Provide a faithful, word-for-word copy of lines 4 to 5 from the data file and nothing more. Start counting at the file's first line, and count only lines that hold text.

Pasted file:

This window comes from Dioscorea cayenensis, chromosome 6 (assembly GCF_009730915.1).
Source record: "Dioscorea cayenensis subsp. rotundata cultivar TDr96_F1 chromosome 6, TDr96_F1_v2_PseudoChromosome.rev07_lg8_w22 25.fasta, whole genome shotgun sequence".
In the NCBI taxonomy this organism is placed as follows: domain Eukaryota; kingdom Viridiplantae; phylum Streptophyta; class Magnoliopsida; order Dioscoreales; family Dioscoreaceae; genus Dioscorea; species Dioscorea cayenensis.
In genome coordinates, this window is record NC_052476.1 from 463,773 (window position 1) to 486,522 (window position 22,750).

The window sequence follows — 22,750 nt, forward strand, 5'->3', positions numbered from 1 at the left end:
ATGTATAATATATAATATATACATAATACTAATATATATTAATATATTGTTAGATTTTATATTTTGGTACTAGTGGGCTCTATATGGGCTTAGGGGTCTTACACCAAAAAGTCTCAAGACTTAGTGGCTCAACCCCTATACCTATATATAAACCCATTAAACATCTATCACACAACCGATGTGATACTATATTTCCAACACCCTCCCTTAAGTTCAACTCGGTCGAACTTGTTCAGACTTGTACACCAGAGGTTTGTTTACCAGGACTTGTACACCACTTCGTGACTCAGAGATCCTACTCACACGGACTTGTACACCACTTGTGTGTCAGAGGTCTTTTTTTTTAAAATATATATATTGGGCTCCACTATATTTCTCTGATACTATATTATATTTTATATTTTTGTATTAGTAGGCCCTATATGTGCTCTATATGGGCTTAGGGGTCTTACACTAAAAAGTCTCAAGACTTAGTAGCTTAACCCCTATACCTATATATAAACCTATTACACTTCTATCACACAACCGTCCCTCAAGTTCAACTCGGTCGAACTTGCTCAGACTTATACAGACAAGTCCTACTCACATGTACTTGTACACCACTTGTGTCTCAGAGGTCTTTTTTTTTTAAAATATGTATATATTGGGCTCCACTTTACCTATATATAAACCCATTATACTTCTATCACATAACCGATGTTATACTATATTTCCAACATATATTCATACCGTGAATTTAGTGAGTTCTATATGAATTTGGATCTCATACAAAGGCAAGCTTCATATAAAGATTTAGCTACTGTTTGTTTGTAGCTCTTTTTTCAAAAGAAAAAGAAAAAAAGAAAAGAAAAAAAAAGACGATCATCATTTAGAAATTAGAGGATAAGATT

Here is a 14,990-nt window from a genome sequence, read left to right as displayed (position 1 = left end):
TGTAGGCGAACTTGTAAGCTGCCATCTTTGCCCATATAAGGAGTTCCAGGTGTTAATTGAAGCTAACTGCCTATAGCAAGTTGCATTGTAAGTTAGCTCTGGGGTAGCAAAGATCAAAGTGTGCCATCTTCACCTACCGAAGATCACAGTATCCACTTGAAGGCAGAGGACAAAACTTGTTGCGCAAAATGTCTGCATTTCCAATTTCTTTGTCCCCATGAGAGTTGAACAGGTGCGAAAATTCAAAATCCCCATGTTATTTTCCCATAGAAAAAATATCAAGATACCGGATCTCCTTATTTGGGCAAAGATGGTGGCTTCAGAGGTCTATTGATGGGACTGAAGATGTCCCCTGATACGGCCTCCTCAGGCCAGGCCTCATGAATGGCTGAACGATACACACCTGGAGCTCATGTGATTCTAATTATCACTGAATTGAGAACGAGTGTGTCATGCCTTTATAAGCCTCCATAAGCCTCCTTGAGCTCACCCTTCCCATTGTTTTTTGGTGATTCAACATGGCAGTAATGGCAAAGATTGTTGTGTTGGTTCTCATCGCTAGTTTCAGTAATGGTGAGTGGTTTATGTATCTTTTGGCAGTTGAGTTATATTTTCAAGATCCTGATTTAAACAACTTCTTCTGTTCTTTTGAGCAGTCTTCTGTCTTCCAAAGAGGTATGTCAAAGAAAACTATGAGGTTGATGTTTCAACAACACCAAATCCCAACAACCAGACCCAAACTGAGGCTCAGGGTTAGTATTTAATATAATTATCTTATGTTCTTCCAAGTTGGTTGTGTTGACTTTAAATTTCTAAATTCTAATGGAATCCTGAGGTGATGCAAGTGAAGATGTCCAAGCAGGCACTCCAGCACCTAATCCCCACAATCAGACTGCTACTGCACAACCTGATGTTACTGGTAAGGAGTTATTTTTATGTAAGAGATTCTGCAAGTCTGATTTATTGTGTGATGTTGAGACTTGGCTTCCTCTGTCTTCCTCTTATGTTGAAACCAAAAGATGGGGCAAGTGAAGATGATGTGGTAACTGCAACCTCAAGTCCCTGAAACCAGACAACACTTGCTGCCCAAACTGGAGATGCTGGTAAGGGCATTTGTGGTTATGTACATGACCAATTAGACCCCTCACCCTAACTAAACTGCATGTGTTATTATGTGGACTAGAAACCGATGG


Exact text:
In genome coordinates, this window is record NC_052476.1 from 463,773 (window position 1) to 486,522 (window position 22,750).

The window sequence follows — 22,750 nt, forward strand, 5'->3', positions numbered from 1 at the left end: